Ward Cleaver- Leave It To Beaver

Ward Cleaver embodies the stereotypical 1950s dad. Ward might have been idealized, but that doesn’t mean men shouldn’t be inspired to be the kind of father he was. Ward Clever was a businessman that took his job as seriously as his family. Even when frustrated, the man hardly raised his voice. He read Mark Twain to his sons. When he did give bad advice, (like telling the Beaver to get in a fight with a girl) Ward would admit his mistake and teach his sons a lesson in the process.

Dr. Heathcliff Huxtable- The Cosby Show

Cliff Huxtable was able to manage raising five kids while being a successful doctor. On top of that, he amassed the most awesome sweater collection in the history of TV fatherdom. Dr. Huxtable’s advice to his children was always based on common sense mixed with a wisecrack. Dr. Huxtable taught his children that personal responsibility is the key to success in life. For example, even though his son, Theo, had dyslexia, Dr. Huxtable still expected him to excel in life and not use his learning disorder as an excuse. If only more dads were like Dr. Huxtable.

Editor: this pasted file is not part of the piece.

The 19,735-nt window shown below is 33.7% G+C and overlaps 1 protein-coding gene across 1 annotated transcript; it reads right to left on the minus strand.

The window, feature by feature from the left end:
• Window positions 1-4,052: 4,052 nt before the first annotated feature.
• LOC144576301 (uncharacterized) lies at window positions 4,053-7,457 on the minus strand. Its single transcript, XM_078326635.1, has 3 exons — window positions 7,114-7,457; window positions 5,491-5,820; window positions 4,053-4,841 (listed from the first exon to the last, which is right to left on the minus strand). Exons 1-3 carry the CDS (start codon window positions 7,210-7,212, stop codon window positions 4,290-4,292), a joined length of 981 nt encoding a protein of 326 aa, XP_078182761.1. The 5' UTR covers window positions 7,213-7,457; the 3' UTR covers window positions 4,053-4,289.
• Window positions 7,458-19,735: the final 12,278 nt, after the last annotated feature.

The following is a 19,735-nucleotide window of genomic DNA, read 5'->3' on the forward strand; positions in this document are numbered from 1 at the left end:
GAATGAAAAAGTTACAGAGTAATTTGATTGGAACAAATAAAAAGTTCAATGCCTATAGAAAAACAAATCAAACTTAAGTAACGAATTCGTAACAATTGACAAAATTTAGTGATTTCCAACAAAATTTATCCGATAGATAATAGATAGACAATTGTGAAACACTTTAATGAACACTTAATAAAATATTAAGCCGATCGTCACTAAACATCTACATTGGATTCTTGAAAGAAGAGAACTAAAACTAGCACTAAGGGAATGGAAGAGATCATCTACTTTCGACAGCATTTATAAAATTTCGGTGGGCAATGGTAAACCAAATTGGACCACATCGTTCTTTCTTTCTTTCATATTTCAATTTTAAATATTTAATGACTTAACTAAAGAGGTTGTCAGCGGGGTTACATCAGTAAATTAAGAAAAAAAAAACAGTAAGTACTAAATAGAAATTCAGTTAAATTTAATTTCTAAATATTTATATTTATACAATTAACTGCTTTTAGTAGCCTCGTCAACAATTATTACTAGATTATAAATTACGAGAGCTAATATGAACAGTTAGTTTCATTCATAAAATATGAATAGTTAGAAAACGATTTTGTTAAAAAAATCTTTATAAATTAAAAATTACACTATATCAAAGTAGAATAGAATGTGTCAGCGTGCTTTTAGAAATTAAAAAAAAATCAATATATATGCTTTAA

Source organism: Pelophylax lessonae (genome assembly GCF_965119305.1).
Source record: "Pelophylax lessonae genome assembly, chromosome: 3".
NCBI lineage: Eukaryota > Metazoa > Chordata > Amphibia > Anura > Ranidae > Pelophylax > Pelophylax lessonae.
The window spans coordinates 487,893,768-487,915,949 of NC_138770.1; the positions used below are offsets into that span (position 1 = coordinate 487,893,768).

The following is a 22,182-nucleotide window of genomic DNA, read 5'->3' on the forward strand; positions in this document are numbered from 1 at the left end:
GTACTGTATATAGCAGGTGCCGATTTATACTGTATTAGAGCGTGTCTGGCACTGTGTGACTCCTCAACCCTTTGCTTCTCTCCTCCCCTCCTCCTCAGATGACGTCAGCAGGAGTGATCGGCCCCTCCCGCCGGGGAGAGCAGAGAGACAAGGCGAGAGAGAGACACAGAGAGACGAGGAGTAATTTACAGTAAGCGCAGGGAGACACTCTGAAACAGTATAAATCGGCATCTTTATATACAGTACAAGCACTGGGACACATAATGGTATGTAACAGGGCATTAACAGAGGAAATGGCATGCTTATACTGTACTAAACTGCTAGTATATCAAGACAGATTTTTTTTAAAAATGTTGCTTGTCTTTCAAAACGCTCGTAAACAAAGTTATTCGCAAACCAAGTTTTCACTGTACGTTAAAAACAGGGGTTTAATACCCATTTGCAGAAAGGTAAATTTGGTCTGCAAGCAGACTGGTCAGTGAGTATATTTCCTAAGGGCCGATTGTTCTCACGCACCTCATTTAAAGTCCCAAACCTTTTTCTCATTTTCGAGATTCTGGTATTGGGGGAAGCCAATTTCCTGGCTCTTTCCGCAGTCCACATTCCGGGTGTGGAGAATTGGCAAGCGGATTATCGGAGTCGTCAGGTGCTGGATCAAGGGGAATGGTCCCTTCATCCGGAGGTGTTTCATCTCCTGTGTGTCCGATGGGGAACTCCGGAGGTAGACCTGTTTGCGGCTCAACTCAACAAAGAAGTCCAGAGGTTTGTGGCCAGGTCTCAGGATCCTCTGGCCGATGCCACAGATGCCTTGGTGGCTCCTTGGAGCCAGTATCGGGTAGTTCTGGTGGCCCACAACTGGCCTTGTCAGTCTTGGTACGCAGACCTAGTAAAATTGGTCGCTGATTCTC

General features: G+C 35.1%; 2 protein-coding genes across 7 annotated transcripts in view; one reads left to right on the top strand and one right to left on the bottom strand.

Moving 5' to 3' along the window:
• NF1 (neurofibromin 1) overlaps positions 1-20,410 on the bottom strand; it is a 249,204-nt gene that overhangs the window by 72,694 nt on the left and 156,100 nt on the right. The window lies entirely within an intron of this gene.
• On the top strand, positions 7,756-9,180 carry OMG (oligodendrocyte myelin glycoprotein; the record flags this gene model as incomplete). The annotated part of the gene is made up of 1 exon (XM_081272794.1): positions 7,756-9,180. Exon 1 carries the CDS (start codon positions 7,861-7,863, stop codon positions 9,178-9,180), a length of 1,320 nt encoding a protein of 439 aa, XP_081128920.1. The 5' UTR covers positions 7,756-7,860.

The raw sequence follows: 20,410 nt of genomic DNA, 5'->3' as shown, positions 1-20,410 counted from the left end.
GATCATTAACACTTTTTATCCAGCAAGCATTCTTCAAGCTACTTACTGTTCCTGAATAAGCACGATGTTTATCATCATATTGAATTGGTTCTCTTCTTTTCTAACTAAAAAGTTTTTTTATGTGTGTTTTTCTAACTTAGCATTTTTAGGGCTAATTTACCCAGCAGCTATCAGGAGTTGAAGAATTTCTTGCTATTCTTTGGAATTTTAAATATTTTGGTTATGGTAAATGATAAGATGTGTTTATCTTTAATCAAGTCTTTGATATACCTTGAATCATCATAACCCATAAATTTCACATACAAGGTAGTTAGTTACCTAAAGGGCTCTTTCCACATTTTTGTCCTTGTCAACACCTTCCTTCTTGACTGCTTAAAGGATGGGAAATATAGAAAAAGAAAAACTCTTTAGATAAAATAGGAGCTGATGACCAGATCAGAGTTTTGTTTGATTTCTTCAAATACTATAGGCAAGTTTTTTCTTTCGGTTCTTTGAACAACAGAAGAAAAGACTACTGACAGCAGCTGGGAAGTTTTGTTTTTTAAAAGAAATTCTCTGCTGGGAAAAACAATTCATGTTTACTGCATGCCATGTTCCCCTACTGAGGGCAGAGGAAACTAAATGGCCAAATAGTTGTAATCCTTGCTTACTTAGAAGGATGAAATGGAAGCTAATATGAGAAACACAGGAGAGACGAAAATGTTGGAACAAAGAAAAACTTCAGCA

Jim Anderson- Father Knows Best

Jim Anderson, the patriarch of this almost perfect 1950s family, was a successful insurance agent at work and a fantastic dad at home. Jim always ended each episode by teaching his children some important moral lesson. The show is a bit campy and isn’t a reflection of what real family life is like, but Jim Anderson is definitely a refreshing portrayal of an American dad when all you see these days are a bunch of dopey fathers on TV.

Mike Brady- The Brady Bunch

Mike Brady, a widower (another widower!), was faced with the challenge of integrating his three sons with another woman’s brood of three girls. He handled the situation by being both a strict disciplinarian and an empathetic guy. He had a home office/studio in his house so he could work part of the time at home, and even when he went to his real office, he came home around the time the kids returned from school. He won “Father of the Year” on the show after Marcia submitted an essay in his praise to a newspaper. While clearly a stellar dad, Mike gets docked for abandoning his man haircut for a curly perm, and pulling a no-show for Greg’s high school graduation

Eric Camden- 7th Heaven